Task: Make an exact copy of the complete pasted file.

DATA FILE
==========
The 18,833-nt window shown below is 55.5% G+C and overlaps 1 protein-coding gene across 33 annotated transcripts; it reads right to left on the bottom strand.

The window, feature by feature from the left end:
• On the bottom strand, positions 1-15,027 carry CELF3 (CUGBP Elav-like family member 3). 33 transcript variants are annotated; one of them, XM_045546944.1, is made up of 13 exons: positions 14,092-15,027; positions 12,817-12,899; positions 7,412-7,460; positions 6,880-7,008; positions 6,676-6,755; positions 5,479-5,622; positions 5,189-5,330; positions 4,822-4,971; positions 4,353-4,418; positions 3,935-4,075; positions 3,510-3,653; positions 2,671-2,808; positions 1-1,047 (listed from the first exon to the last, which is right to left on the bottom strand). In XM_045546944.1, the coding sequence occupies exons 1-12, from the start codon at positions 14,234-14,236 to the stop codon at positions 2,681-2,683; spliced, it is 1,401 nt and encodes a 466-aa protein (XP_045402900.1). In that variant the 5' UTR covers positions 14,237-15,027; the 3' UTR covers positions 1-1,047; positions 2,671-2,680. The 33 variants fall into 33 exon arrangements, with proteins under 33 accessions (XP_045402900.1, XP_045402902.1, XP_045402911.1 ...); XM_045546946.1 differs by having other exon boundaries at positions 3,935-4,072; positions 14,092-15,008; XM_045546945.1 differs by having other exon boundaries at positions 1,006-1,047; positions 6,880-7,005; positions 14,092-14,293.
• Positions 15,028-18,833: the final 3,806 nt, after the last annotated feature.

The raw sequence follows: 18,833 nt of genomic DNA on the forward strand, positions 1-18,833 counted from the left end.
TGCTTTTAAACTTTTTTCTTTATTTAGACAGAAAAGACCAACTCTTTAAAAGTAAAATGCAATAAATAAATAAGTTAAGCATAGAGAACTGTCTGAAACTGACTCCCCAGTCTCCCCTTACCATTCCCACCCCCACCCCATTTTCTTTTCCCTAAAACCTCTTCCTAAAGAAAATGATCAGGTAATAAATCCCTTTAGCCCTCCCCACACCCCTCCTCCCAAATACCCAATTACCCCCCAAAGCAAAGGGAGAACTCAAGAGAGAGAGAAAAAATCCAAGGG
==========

The 18,833-nt window shown below is 55.5% G+C and overlaps 1 protein-coding gene across 33 annotated transcripts; it reads right to left on the bottom strand.

The window, feature by feature from the left end:
• On the bottom strand, positions 1-15,027 carry CELF3 (CUGBP Elav-like family member 3). 33 transcript variants are annotated; one of them, XM_045546944.1, is made up of 13 exons: positions 14,092-15,027; positions 12,817-12,899; positions 7,412-7,460; positions 6,880-7,008; positions 6,676-6,755; positions 5,479-5,622; positions 5,189-5,330; positions 4,822-4,971; positions 4,353-4,418; positions 3,935-4,075; positions 3,510-3,653; positions 2,671-2,808; positions 1-1,047 (listed from the first exon to the last, which is right to left on the bottom strand). In XM_045546944.1, the coding sequence occupies exons 1-12, from the start codon at positions 14,234-14,236 to the stop codon at positions 2,681-2,683; spliced, it is 1,401 nt and encodes a 466-aa protein (XP_045402900.1). In that variant the 5' UTR covers positions 14,237-15,027; the 3' UTR covers positions 1-1,047; positions 2,671-2,680. The 33 variants fall into 33 exon arrangements, with proteins under 33 accessions (XP_045402900.1, XP_045402902.1, XP_045402911.1 ...); XM_045546946.1 differs by having other exon boundaries at positions 3,935-4,072; positions 14,092-15,008; XM_045546945.1 differs by having other exon boundaries at positions 1,006-1,047; positions 6,880-7,005; positions 14,092-14,293.
• Positions 15,028-18,833: the final 3,806 nt, after the last annotated feature.

The raw sequence follows: 18,833 nt of genomic DNA on the forward strand, positions 1-18,833 counted from the left end.
TGCTTTTAAACTTTTTTCTTTATTTAGACAGAAAAGACCAACTCTTTAAAAGTAAAATGCAATAAATAAATAAGTTAAGCATAGAGAACTGTCTGAAACTGACTCCCCAGTCTCCCCTTACCATTCCCACCCCCACCCCATTTTCTTTTCCCTAAAACCTCTTCCTAAAGAAAATGATCAGGTAATAAATCCCTTTAGCCCTCCCCACACCCCTCCTCCCAAATACCCAATTACCCCCCAAAGCAAAGGGAGAACTCAAGAGAGAGAGAAAAAATCCAAGGG